We are delighted to announce that the "Cuban Food Stories - Cookbook" is now available on Amazon Kindle and vía our website. To celebrate, here is one of the most unexpected Cuban cuisine recipes we found during the shoot of our film, the "Baracoa's Shrimp in Coconut Milk."
Shrimp in Coconut Milk
Shrimp in Coconut Milk is one of the best examples of unexpected Cuban dishes. In Cuba, it’s not typical to cook with coconut milk. What we love about making this discovery is the chance to understand what a nuanced and varied heritage Cuban cuisine has to offer. If you thought it was just pork, beans, and rice, you’re in for a surprise!
This is a simple recipe, but one with unique flavors. Because this region of Cuba is still not well-connected with the rest of the island, we find its cuisine to be reminiscent of other Caribbean countries, such as Jamaica and Haiti. For a time, it was easier for the people of Baracoa to sail to other countries in the Caribbean or even to French Louisiana than it was to travel to other regions of Cuba. We shot this recipe up the Toa river, in a place where you can only arrive at by rafts.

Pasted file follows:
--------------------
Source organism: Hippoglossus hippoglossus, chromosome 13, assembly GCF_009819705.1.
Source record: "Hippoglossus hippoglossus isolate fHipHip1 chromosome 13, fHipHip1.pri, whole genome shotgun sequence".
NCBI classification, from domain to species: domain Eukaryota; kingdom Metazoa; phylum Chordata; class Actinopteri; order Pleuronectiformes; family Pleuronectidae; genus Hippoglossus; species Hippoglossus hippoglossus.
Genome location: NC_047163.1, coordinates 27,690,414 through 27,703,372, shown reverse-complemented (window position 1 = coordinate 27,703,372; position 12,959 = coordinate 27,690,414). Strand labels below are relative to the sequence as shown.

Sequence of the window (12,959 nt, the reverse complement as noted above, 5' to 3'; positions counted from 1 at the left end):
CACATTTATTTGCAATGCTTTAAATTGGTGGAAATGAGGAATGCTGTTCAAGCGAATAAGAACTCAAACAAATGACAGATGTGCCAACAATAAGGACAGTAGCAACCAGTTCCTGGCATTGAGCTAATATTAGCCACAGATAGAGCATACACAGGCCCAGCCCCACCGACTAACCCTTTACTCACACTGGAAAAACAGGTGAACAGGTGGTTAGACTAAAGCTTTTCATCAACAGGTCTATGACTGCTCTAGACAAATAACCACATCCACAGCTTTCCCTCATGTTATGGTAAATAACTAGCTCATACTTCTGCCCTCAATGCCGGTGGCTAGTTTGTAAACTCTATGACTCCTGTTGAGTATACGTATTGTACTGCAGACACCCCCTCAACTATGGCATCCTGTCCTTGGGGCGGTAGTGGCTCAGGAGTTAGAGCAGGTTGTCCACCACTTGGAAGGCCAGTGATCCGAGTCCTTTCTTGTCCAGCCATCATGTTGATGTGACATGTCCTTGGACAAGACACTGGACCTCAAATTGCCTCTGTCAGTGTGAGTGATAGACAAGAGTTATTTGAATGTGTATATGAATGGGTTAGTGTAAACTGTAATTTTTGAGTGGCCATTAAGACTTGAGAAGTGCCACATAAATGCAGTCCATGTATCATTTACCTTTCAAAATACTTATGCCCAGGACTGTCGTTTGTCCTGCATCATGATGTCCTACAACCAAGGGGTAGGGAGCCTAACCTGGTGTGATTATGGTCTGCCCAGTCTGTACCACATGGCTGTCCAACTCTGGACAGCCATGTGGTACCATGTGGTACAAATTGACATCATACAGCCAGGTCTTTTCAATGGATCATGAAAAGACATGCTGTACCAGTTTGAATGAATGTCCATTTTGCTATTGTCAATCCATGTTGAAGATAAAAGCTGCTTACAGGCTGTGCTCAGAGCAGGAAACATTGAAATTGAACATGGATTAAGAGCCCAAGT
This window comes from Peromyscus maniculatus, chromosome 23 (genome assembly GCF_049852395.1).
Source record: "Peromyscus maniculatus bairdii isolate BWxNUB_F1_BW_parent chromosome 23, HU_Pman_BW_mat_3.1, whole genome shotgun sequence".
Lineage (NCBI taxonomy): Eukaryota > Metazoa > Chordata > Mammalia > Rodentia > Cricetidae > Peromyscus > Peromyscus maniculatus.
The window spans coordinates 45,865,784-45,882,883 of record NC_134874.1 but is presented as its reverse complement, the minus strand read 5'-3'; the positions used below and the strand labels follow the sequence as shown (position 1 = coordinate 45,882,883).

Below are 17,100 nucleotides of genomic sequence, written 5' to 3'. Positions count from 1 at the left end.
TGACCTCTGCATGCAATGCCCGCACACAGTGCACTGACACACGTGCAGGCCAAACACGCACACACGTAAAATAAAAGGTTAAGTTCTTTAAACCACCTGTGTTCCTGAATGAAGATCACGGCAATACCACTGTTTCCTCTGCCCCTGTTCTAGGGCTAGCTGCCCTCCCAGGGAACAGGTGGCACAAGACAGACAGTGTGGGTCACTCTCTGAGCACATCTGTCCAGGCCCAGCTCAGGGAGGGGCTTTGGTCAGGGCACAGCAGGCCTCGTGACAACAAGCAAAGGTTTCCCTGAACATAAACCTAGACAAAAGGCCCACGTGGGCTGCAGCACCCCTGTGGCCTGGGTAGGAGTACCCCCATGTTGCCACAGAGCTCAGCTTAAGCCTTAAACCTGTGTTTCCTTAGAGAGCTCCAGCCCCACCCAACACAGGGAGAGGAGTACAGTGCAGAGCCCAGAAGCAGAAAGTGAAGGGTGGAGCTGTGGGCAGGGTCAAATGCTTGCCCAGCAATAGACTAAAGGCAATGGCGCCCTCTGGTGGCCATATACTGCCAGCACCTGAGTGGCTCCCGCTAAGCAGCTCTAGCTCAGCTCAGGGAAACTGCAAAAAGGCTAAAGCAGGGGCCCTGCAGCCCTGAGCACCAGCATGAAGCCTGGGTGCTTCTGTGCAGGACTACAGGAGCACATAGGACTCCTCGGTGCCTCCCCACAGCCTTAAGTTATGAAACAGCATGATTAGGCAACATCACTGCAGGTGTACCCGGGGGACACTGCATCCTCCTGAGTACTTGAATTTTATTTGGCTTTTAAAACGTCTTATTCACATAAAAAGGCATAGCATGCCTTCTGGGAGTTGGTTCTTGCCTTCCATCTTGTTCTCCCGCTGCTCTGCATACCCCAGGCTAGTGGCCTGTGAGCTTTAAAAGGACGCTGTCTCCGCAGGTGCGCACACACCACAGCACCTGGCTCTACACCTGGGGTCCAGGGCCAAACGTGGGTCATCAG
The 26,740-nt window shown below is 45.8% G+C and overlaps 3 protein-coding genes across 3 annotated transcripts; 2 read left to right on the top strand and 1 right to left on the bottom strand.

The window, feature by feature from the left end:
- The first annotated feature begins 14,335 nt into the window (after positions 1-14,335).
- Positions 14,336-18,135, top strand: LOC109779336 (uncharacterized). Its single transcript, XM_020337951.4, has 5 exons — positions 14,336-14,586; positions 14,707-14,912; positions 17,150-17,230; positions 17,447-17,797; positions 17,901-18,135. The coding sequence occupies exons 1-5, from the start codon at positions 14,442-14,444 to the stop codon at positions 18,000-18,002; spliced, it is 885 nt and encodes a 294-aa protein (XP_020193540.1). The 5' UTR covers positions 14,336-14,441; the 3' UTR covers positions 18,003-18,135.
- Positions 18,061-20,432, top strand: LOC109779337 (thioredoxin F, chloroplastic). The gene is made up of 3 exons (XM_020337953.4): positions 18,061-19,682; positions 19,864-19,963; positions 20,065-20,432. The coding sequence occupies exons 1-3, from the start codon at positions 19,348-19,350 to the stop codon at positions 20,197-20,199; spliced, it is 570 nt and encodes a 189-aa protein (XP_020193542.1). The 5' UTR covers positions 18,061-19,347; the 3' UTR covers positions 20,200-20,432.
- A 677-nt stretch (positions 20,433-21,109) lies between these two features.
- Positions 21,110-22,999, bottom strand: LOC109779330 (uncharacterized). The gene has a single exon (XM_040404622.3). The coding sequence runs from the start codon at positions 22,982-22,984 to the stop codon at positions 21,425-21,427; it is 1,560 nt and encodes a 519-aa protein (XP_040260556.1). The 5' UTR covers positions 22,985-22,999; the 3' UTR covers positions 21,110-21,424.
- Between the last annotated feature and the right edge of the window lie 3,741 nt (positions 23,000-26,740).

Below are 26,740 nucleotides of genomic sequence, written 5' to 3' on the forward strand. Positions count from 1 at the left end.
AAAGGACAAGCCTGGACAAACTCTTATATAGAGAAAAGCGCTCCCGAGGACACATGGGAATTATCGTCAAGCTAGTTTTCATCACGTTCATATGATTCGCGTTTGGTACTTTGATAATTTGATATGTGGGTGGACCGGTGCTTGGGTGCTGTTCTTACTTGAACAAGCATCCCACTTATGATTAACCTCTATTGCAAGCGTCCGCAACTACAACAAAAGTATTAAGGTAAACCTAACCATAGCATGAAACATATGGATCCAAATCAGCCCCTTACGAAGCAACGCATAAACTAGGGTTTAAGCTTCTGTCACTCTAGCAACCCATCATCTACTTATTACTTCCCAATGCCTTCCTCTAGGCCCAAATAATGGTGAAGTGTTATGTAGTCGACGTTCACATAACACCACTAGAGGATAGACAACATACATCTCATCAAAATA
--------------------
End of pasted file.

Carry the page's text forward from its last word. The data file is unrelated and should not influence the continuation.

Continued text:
1 pound of freshly peeled and deveined large shrimps
(In the Toa river, they used river shrimp)
1 small onion
4 garlic cloves
4 small peppers
(In Cuba, they use Scotch bonnet peppers; in the US,
we use mini peppers.)
1 can (14 oz) of unsweetened coconut milk
(In Baracoa they make this coconut milk from scratch, but that’s a bit hard to do in our tiny Brooklyn apartment.)
2 tablespoons of olive oil
1 teaspoon cumin
1 bunch of cilantro
1⁄2 teaspoon of saffron (in Baracoa they use achiote (annatto seeds), but saffron is not only easier to find but brings a little more flavor to the dish, too).
Salt and black pepper to taste
1. Finely chop the onion, garlic, and pepper.
2. Heat the olive oil in a pan at medium to medium/high heat and then simmer the onion, garlic, and pepper in the oil. (This is the sofrito step). Remember to stir the ingredients with a tong from time to time. Lower to medium and cook for 5 to 7 minutes.
3. Open the can of coconut milk and whisk with a spoon. Add the coconut milk to the sofrito. Stir occasionally.
4. Add the cumin, some salt, and the saffron, and let it cook until you get a nice, silky reduction.
5. After the reduction is almost done, add the shrimp to the pan and let it cook for 3-5 minutes (until the shrimp are pink). It’s important not to overcook the shrimp.
6. Serve and garnish with cilantro.
In Baracoa, they eat this dish with bacán, a plantain-based tamale, and white rice. In our house, we eat it with white rice, fried tostones, and an avocado/tomato salad.
It’s delicious with whatever you want to pair it with!